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Heathrow must meet environmental conditions

1 December 2015

MPs on the Environmental Audit Committee have said the Government should not give final approval to Heathrow expansion until the airport can demonstrate that it accepts and will comply with key environmental conditions.

Environmental Audit Committee Chair, Huw Irranca-Davies MP:

"The purpose of this inquiry was not to reopen the debate over where extra airport capacity should be located or whether it should take place at all. It was to examine the implications of the Airports Commission's recommendation for a third runway on climate-changing emissions, air quality and noise – and what Government and Heathrow should do about them."

Heathrow expansion and legal air pollution limits

The MPs say the airport must demonstrate that: it can reconcile Heathrow expansion with legal air pollution limits; commit to covering the costs of surface transport improvements; commit to introducing a night flight ban; and show that an expanded Heathrow would be less noisy than a two runway Heathrow. Huw Irranca-Davies MP said:

"The Government has a duty to reduce illegal levels of air pollution in London to protect the health and well-being of its population. The Communities living near to the roads around Heathrow already put up with noise and extra traffic, it would be quite unacceptable to subject them to a potentially significant deterioration in air quality as well. Increased pollution should certainly not be permitted on the grounds that other areas of London are even more polluted."

On carbon emissions, the inquiry found a gap between the Government's current policies and the policies modelled by the Commission to show expansion could be achieved within CO2 limits. The Government should set out its approach to international negotiations on aviation emissions and put in place a strategy to deliver aviation emissions no higher than 2005 levels by 2050 in line with the economy-wide target set by the Climate Change Act. 

EAC Chair, Huw Irranca Davies MP commented:

"Planes are becoming more fuel efficient, but this alone will not keep aviation emissions in line with the Government's climate change targets given the growth in passenger numbers. Even without expansion, aviation is on track to exceed its climate change target. We heard evidence that those targets might be met in theory, but at present there is a policy vacuum and evidence-based scepticism as to whether they can be met in practice."

Air quality 

On air quality, the inquiry heard concerns that the Commission's interpretation of the Air Quality Directive implied that significant increases in nitrogen dioxide (NO2) resulting from Heathrow expansion would be allowable because of worse performance elsewhere in London. The Committee said the Government should make clear that this is not the position it intends to take when assessing Heathrow's compliance with the EU directive on air quality.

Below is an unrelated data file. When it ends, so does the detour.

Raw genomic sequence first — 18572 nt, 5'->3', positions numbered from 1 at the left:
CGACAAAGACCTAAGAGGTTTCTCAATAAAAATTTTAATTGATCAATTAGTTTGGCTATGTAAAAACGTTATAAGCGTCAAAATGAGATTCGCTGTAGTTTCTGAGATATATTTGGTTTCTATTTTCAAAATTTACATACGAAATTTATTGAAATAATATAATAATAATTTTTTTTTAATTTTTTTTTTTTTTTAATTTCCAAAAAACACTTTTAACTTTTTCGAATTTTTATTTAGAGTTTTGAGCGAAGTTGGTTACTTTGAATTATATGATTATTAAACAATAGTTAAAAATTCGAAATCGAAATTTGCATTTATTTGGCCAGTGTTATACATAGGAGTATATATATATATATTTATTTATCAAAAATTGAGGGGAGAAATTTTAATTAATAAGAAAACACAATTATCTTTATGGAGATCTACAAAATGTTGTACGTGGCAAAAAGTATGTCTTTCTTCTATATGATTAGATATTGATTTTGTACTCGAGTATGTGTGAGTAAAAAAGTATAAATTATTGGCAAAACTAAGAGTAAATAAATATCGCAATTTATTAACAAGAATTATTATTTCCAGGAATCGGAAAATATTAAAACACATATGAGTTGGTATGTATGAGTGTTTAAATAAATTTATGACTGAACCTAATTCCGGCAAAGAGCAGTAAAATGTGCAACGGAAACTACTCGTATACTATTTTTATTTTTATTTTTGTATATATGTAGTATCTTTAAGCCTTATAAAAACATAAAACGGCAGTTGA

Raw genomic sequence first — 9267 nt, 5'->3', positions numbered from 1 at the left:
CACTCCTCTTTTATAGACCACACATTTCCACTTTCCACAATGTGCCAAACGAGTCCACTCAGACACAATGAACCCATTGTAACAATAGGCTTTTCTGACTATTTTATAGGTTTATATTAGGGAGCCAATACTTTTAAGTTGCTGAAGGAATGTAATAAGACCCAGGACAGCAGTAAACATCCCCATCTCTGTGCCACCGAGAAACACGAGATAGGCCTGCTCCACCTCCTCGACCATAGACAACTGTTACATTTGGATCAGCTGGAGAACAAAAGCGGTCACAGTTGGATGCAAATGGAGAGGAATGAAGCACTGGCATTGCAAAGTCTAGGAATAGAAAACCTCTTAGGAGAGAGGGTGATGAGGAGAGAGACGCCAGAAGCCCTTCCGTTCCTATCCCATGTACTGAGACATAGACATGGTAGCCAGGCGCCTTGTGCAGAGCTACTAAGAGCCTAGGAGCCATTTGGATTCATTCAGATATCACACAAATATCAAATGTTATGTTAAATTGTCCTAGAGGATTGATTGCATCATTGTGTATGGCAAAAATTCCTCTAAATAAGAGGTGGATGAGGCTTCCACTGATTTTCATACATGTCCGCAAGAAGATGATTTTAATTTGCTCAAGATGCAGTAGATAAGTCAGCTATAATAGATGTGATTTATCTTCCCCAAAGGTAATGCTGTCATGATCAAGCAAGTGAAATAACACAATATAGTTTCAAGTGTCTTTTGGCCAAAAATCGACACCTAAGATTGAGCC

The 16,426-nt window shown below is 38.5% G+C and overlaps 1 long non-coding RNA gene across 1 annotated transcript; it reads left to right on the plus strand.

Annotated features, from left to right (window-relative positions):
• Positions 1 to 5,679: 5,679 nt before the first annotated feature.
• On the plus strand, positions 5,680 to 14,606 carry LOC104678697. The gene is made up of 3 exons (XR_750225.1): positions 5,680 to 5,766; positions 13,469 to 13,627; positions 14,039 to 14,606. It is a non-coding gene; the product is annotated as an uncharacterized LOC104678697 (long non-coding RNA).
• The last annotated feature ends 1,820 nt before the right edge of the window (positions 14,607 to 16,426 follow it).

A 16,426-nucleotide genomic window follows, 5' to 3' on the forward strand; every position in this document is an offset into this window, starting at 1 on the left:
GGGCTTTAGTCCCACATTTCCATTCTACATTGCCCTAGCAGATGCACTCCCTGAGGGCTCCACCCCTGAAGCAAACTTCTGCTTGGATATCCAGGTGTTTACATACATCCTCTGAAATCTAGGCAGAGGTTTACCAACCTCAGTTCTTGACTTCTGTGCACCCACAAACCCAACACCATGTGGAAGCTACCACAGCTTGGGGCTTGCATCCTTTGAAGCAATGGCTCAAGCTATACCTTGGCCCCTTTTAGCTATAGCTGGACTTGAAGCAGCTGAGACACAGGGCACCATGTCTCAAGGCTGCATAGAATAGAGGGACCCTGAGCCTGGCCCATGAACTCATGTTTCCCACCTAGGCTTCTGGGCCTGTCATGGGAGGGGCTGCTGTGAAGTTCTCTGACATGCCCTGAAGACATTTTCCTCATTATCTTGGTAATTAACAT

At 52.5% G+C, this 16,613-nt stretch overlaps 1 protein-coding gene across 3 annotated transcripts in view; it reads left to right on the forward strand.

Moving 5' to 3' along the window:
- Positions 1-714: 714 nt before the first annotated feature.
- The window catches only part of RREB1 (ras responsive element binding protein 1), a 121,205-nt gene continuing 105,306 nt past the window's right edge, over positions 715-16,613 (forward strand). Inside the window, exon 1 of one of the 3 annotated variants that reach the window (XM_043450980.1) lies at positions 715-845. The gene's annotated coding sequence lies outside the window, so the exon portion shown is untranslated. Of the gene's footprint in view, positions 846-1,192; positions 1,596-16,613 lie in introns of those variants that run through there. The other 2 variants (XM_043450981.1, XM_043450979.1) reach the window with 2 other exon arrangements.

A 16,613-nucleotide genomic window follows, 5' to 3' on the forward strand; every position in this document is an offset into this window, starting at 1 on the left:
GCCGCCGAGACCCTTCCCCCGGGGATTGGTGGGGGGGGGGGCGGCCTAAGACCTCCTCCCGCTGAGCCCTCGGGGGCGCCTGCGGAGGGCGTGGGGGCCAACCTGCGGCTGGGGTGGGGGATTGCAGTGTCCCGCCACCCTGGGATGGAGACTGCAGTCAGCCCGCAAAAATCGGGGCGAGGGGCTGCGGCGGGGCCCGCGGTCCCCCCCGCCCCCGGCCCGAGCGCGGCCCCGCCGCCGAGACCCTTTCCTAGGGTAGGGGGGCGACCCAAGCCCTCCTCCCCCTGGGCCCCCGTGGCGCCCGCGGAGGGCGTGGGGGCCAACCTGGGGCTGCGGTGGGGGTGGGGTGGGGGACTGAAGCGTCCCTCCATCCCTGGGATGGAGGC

On noise, the Committee strongly supports a ban on night flights and calls on the Government to improve trust between local people and the airport by setting up within the year a Community Engagement Board. Ministers also need to establish and explain how noisy a future three-runway Heathrow would be relative to a future two-runway airport, and ensure that communities still receive predictable respite from planes flying overhead.

Climate change, air quality and noise

In each case - climate change, air quality and noise – the Government needs to set out concrete proposals for mitigation alongside clear responsibilities and milestones against which performance can be measured.

The Government should report regularly to Parliament on its progress through the Environmental Audit Committee and other committees. It should use the consultation period that would likely follow any decision to address the recommendations in the report, before seeking Parliament's approval for the scheme.

Chair's comments

Chair of the Environmental Audit Committee, Huw Irranca-Davies MP: 

"To defer dealing with the environmental impact of a third runway would be irresponsible and could lead to legal challenges as a result of the potential damage to public health from increased air pollution and noise. If the Government decides to accept the Commission's recommendation for a third runway in principle, we will seek assurances from the Secretary of State for Transport that environmental conditions will be met before it is given final approval."

Further information

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